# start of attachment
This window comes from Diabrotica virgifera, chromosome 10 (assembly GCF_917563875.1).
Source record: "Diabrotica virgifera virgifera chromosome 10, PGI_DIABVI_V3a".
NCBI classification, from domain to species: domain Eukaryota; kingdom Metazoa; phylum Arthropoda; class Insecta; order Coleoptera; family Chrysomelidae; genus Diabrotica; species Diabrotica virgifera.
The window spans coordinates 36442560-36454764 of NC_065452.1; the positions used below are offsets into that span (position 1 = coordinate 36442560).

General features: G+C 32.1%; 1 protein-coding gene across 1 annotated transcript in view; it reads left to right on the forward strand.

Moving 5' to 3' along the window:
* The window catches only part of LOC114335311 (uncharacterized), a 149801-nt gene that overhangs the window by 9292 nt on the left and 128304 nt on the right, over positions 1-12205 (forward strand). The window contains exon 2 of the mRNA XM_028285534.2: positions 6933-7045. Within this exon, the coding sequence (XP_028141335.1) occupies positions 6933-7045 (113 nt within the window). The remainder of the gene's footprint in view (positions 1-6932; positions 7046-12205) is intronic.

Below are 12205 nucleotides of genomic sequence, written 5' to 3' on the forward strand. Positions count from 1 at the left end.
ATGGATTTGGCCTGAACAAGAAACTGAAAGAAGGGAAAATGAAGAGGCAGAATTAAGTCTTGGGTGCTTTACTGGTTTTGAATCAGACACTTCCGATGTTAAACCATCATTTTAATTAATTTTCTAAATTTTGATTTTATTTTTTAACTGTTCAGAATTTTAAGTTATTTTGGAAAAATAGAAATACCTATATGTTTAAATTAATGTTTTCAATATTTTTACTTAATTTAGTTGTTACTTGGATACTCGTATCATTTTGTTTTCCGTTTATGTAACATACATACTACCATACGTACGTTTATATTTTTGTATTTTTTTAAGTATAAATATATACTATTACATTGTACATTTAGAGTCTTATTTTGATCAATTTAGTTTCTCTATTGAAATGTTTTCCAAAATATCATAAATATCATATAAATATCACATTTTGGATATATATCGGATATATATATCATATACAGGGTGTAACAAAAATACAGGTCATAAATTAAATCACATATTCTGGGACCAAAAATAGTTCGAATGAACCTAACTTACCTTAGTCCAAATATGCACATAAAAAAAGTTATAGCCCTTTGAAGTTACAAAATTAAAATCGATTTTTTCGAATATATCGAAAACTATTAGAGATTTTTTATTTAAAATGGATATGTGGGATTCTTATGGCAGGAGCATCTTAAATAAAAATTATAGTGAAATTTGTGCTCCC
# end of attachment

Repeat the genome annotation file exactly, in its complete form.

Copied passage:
This window comes from Diabrotica virgifera, chromosome 10 (assembly GCF_917563875.1).
Source record: "Diabrotica virgifera virgifera chromosome 10, PGI_DIABVI_V3a".
NCBI classification, from domain to species: domain Eukaryota; kingdom Metazoa; phylum Arthropoda; class Insecta; order Coleoptera; family Chrysomelidae; genus Diabrotica; species Diabrotica virgifera.
The window spans coordinates 36442560-36454764 of NC_065452.1; the positions used below are offsets into that span (position 1 = coordinate 36442560).

General features: G+C 32.1%; 1 protein-coding gene across 1 annotated transcript in view; it reads left to right on the forward strand.

Moving 5' to 3' along the window:
* The window catches only part of LOC114335311 (uncharacterized), a 149801-nt gene that overhangs the window by 9292 nt on the left and 128304 nt on the right, over positions 1-12205 (forward strand). The window contains exon 2 of the mRNA XM_028285534.2: positions 6933-7045. Within this exon, the coding sequence (XP_028141335.1) occupies positions 6933-7045 (113 nt within the window). The remainder of the gene's footprint in view (positions 1-6932; positions 7046-12205) is intronic.

Below are 12205 nucleotides of genomic sequence, written 5' to 3' on the forward strand. Positions count from 1 at the left end.
ATGGATTTGGCCTGAACAAGAAACTGAAAGAAGGGAAAATGAAGAGGCAGAATTAAGTCTTGGGTGCTTTACTGGTTTTGAATCAGACACTTCCGATGTTAAACCATCATTTTAATTAATTTTCTAAATTTTGATTTTATTTTTTAACTGTTCAGAATTTTAAGTTATTTTGGAAAAATAGAAATACCTATATGTTTAAATTAATGTTTTCAATATTTTTACTTAATTTAGTTGTTACTTGGATACTCGTATCATTTTGTTTTCCGTTTATGTAACATACATACTACCATACGTACGTTTATATTTTTGTATTTTTTTAAGTATAAATATATACTATTACATTGTACATTTAGAGTCTTATTTTGATCAATTTAGTTTCTCTATTGAAATGTTTTCCAAAATATCATAAATATCATATAAATATCACATTTTGGATATATATCGGATATATATATCATATACAGGGTGTAACAAAAATACAGGTCATAAATTAAATCACATATTCTGGGACCAAAAATAGTTCGAATGAACCTAACTTACCTTAGTCCAAATATGCACATAAAAAAAGTTATAGCCCTTTGAAGTTACAAAATTAAAATCGATTTTTTCGAATATATCGAAAACTATTAGAGATTTTTTATTTAAAATGGATATGTGGGATTCTTATGGCAGGAGCATCTTAAATAAAAATTATAGTGAAATTTGTGCTCCC